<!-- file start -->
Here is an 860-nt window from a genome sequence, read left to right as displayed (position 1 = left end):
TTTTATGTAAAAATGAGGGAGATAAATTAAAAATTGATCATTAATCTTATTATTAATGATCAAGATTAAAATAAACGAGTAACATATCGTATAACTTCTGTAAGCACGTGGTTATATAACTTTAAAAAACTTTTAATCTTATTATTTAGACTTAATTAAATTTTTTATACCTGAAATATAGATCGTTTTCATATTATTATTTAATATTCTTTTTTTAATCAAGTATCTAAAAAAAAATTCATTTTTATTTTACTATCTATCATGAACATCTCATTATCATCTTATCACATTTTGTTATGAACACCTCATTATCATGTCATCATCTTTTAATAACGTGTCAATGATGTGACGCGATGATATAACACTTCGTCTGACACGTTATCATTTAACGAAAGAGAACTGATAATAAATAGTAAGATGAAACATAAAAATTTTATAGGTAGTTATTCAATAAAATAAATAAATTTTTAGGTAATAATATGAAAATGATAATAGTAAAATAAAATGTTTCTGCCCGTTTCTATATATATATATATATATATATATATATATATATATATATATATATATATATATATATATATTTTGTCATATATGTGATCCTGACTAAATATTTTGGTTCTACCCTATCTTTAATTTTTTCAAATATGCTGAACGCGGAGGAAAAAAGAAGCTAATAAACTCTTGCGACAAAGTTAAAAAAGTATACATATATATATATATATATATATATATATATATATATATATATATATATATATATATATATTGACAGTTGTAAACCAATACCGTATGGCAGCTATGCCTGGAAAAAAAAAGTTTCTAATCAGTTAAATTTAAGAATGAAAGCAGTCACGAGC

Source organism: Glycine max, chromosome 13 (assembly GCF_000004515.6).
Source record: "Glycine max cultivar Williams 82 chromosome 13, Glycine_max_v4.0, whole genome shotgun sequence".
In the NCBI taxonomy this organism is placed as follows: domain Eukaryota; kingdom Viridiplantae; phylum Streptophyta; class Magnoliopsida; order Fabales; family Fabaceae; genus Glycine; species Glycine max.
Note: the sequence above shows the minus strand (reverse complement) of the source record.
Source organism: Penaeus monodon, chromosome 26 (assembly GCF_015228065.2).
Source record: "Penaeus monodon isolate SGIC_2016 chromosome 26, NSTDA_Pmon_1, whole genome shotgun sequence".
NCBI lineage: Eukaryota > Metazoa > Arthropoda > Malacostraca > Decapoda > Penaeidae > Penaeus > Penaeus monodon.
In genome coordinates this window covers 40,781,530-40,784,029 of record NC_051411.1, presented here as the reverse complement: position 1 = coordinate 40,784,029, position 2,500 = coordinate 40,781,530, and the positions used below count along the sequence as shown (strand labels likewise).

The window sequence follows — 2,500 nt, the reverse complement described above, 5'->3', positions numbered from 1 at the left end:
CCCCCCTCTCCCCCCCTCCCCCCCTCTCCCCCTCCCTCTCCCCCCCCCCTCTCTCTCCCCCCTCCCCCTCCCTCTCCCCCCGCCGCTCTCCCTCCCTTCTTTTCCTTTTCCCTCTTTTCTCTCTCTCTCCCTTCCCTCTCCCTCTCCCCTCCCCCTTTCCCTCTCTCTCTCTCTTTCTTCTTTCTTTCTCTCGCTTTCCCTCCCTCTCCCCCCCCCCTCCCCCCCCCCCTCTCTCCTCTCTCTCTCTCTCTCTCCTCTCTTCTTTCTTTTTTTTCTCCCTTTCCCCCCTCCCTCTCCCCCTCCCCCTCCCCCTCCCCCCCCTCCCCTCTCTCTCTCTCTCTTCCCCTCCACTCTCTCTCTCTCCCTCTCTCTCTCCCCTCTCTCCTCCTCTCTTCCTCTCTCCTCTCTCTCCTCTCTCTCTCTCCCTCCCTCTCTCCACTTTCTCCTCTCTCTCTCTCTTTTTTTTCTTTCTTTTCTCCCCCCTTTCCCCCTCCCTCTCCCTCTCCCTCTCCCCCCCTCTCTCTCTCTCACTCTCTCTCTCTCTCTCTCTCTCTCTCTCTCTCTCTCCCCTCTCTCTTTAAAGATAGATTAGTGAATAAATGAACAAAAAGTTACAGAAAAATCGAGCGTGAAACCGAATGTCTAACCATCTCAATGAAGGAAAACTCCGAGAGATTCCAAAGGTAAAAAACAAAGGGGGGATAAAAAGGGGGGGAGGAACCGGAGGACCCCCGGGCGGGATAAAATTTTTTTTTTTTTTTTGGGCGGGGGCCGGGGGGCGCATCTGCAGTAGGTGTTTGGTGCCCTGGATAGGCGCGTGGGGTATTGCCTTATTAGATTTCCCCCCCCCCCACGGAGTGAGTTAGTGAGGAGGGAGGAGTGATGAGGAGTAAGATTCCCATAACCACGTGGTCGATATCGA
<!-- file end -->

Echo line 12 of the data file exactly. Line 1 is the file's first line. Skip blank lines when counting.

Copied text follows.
CCCCCCTCTCCCCCCCTCCCCCCCTCTCCCCCTCCCTCTCCCCCCCCCCTCTCTCTCCCCCCTCCCCCTCCCTCTCCCCCCGCCGCTCTCCCTCCCTTCTTTTCCTTTTCCCTCTTTTCTCTCTCTCTCCCTTCCCTCTCCCTCTCCCCTCCCCCTTTCCCTCTCTCTCTCTCTTTCTTCTTTCTTTCTCTCGCTTTCCCTCCCTCTCCCCCCCCCCTCCCCCCCCCCCTCTCTCCTCTCTCTCTCTCTCTCTCCTCTCTTCTTTCTTTTTTTTCTCCCTTTCCCCCCTCCCTCTCCCCCTCCCCCTCCCCCTCCCCCCCCTCCCCTCTCTCTCTCTCTCTTCCCCTCCACTCTCTCTCTCTCCCTCTCTCTCTCCCCTCTCTCCTCCTCTCTTCCTCTCTCCTCTCTCTCCTCTCTCTCTCTCCCTCCCTCTCTCCACTTTCTCCTCTCTCTCTCTCTTTTTTTTCTTTCTTTTCTCCCCCCTTTCCCCCTCCCTCTCCCTCTCCCTCTCCCCCCCTCTCTCTCTCTCACTCTCTCTCTCTCTCTCTCTCTCTCTCTCTCTCTCTCCCCTCTCTCTTTAAAGATAGATTAGTGAATAAATGAACAAAAAGTTACAGAAAAATCGAGCGTGAAACCGAATGTCTAACCATCTCAATGAAGGAAAACTCCGAGAGATTCCAAAGGTAAAAAACAAAGGGGGGATAAAAAGGGGGGGAGGAACCGGAGGACCCCCGGGCGGGATAAAATTTTTTTTTTTTTTTTGGGCGGGGGCCGGGGGGCGCATCTGCAGTAGGTGTTTGGTGCCCTGGATAGGCGCGTGGGGTATTGCCTTATTAGATTTCCCCCCCCCCCACGGAGTGAGTTAGTGAGGAGGGAGGAGTGATGAGGAGTAAGATTCCCATAACCACGTGGTCGATATCGA